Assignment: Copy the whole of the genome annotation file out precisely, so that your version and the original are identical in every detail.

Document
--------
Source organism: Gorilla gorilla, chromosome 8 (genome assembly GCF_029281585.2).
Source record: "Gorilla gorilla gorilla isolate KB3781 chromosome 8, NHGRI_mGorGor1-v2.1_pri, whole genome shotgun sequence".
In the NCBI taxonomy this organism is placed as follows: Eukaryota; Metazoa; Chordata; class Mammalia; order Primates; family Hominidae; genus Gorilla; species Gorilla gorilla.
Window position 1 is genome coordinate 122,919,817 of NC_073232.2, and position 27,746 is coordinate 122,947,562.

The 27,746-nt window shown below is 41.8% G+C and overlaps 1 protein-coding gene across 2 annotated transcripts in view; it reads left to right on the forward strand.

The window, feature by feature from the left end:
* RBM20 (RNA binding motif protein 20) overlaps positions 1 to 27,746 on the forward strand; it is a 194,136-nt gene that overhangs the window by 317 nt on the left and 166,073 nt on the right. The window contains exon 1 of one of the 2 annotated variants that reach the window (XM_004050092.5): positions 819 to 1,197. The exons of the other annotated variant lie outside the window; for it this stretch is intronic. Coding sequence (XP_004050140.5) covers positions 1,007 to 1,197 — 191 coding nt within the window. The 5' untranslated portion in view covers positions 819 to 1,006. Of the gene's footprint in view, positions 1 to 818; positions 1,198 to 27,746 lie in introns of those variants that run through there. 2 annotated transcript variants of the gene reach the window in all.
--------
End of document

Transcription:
Source organism: Gorilla gorilla, chromosome 8 (genome assembly GCF_029281585.2).
Source record: "Gorilla gorilla gorilla isolate KB3781 chromosome 8, NHGRI_mGorGor1-v2.1_pri, whole genome shotgun sequence".
In the NCBI taxonomy this organism is placed as follows: Eukaryota; Metazoa; Chordata; class Mammalia; order Primates; family Hominidae; genus Gorilla; species Gorilla gorilla.
Window position 1 is genome coordinate 122,919,817 of NC_073232.2, and position 27,746 is coordinate 122,947,562.

The 27,746-nt window shown below is 41.8% G+C and overlaps 1 protein-coding gene across 2 annotated transcripts in view; it reads left to right on the forward strand.

The window, feature by feature from the left end:
* RBM20 (RNA binding motif protein 20) overlaps positions 1 to 27,746 on the forward strand; it is a 194,136-nt gene that overhangs the window by 317 nt on the left and 166,073 nt on the right. The window contains exon 1 of one of the 2 annotated variants that reach the window (XM_004050092.5): positions 819 to 1,197. The exons of the other annotated variant lie outside the window; for it this stretch is intronic. Coding sequence (XP_004050140.5) covers positions 1,007 to 1,197 — 191 coding nt within the window. The 5' untranslated portion in view covers positions 819 to 1,006. Of the gene's footprint in view, positions 1 to 818; positions 1,198 to 27,746 lie in introns of those variants that run through there. 2 annotated transcript variants of the gene reach the window in all.